The choice of eReaders is getting slimmer and slimmer, with only Amazon releasing a range of new models recently. That doesn't mean ebooks are going away. It's just that more and more people are using their smartphone or tablet to read books.
But there are plenty of reasons why investing in a dedicated eReader is a good idea. They're a lot cheaper than an iPad, for example, and they’re simply a better tool for the task in hand. They can also be lighter than a book, yet store hundreds of books, so you can read your way through a fortnight-long holiday just by taking your eReader along.
Most eReaders have a 6in E-Ink screen. It looks much like paper and is easier on the eyes than the colour LCD screen of a phone or tablet, and it won't stop you going to sleep like the blue light emitted from an LCD screen can, so eReaders are better for late-night reading.
E-Ink screens excel in bright sunlight, which can cause reflections on the glossy screens of other mobile devices. They are also an ideal size and weight to comfortably cradle for prolonged periods. Most modern eReaders have a touchscreen and weigh around 200g, so will happily slip into your bag or an oversized pocket for reading on the road.
Battery life is also much better on dedicated eReaders than phones and tablets, here measured in page turns rather than hours. So while your tablet could conk out halfway home, creating a genuine cliffhanger at the most inopportune point within your novel, an eReader could keep going for weeks or even months without needing a recharge. Also see: Best tablets 2016 UK.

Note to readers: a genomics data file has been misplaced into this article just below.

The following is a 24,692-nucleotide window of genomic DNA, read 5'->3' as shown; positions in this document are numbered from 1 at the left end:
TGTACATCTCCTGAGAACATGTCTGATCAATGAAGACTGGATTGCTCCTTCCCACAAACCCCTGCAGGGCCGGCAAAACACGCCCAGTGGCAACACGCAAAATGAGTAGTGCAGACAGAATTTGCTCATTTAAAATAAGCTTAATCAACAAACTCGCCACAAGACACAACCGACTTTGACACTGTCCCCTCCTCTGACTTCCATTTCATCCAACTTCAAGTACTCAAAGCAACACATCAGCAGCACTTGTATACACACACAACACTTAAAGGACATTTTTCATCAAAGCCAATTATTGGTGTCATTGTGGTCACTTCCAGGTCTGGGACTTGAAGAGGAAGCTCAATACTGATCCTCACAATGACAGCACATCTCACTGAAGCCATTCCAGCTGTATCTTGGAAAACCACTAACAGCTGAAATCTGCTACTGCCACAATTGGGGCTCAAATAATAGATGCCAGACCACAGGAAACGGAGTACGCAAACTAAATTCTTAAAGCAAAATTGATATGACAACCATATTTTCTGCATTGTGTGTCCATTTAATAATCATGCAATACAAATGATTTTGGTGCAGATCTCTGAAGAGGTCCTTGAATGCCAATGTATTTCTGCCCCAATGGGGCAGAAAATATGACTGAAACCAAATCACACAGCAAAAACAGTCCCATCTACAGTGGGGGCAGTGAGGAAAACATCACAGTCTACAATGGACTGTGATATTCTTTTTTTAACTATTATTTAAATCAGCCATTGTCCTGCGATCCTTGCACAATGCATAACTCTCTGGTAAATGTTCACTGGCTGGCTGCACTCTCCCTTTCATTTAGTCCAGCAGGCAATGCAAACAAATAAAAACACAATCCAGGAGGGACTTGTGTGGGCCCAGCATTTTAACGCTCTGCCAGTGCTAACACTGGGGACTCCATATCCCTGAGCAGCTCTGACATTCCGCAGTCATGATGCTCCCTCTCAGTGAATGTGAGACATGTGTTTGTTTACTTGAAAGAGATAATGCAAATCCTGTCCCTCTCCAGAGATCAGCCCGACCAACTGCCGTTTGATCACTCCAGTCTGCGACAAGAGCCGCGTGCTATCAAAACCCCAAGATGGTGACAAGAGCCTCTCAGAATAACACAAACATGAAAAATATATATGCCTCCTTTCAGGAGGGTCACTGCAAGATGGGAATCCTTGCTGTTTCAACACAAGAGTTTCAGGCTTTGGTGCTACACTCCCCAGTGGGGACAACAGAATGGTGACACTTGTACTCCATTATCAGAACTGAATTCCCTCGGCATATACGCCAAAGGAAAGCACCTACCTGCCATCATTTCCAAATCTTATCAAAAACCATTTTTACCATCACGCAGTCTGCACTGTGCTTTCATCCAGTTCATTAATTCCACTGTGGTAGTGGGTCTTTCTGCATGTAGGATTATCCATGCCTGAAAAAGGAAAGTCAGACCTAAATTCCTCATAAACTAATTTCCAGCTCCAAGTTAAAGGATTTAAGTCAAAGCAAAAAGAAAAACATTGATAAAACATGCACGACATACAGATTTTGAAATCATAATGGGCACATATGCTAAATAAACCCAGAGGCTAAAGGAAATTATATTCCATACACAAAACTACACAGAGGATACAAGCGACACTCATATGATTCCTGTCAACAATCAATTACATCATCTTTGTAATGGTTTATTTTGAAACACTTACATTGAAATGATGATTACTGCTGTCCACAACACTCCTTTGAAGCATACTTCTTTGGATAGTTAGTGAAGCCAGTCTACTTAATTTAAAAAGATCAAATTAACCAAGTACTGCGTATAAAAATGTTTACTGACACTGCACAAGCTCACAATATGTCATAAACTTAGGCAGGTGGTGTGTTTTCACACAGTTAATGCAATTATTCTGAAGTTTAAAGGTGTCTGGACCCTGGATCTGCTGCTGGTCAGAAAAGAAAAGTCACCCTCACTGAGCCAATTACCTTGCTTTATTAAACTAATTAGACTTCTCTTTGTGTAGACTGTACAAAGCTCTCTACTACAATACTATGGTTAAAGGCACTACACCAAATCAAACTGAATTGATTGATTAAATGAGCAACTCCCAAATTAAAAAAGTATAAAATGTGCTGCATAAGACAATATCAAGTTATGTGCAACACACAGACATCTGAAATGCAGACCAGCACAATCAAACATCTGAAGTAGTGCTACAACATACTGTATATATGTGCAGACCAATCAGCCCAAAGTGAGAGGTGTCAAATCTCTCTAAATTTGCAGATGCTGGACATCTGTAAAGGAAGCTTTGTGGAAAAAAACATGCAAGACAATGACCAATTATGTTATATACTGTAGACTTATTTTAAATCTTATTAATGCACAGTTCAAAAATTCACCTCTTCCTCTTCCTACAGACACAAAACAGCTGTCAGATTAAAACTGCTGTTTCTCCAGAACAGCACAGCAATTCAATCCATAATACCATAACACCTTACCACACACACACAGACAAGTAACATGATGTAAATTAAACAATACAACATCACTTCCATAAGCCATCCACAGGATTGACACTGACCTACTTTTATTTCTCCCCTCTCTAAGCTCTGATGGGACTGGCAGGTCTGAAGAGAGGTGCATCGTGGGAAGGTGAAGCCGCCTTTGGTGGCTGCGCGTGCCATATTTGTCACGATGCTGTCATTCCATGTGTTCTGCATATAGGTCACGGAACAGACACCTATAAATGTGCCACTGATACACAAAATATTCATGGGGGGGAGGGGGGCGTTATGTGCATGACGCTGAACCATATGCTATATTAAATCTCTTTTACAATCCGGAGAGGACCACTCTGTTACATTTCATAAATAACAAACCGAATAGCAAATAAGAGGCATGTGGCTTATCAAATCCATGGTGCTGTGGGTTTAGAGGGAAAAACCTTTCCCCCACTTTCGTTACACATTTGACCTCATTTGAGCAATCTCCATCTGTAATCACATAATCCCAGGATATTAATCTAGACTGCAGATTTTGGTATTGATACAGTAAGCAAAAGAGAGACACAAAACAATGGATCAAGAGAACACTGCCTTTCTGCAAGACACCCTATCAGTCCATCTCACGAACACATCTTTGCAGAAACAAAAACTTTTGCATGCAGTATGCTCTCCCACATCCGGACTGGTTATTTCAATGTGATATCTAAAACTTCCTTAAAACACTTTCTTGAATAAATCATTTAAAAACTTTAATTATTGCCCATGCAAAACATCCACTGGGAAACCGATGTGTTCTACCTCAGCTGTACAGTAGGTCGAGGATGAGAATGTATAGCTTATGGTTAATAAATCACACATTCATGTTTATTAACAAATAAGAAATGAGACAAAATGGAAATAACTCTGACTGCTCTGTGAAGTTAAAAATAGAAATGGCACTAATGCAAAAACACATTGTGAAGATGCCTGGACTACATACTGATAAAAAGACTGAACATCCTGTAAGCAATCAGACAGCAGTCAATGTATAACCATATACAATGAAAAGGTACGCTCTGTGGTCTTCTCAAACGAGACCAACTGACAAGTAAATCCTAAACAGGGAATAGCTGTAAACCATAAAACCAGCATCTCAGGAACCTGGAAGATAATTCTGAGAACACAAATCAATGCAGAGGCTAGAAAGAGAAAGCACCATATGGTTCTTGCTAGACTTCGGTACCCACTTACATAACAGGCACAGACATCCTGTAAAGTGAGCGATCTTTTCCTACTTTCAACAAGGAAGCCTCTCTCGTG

Bear in mind, though, that eReaders with built-in backlights (technically they’re frontlights, but we’ll use the conventional term since everyone knows what it means) will last much less time between charges if you use the light all the time.
Content is an important consideration, as your device may be restricted to its manufacturer’s own bookstore. For example, Kindle eReaders are limited to Amazon’s admittedly very well-stocked online bookstore, while Kobo eReaders let you browse other stores.
A memory card can boost the storage capacity for ebooks and, if supported, music, video and other media. Be sure to check which file formats a device supports - not just media, but also whether it can handle ePub, PDF, TXT, RTF and other document file types.
Also consider connectivity. While your device will probably hold more than enough books to keep you occupied until you’re next in range of a Wi-Fi hotspot, a cellular connection will allow you to download content on the move. It will also add to the device’s price - by £60 in the case of the Kindle Voyage.
9 best eReaders you can buy in 2016 UK
- Reviewed on: 14 November 14
- RRP: £169/$199 (Wi-Fi); £229/$269 (Wi-Fi + 3G)
The Kindle Voyage is without doubt one of the best eReaders money can buy. Is it worth buying though? For most people, no. The extra resolution, sleek design and page-turning buttons are all nice-to-haves but by no means essential.
You'll get a better reading experience on a Voyage compared to the current-generation Paperwhite, but only just, and the difference in price is simply too much to justify it. But if money is no object, then you won't be disappointed.
Read our Amazon Kindle Voyage review.
- Reviewed on: 21 June 16
- RRP: £269 (Wi-Fi); £329 (Wi-Fi + 3G)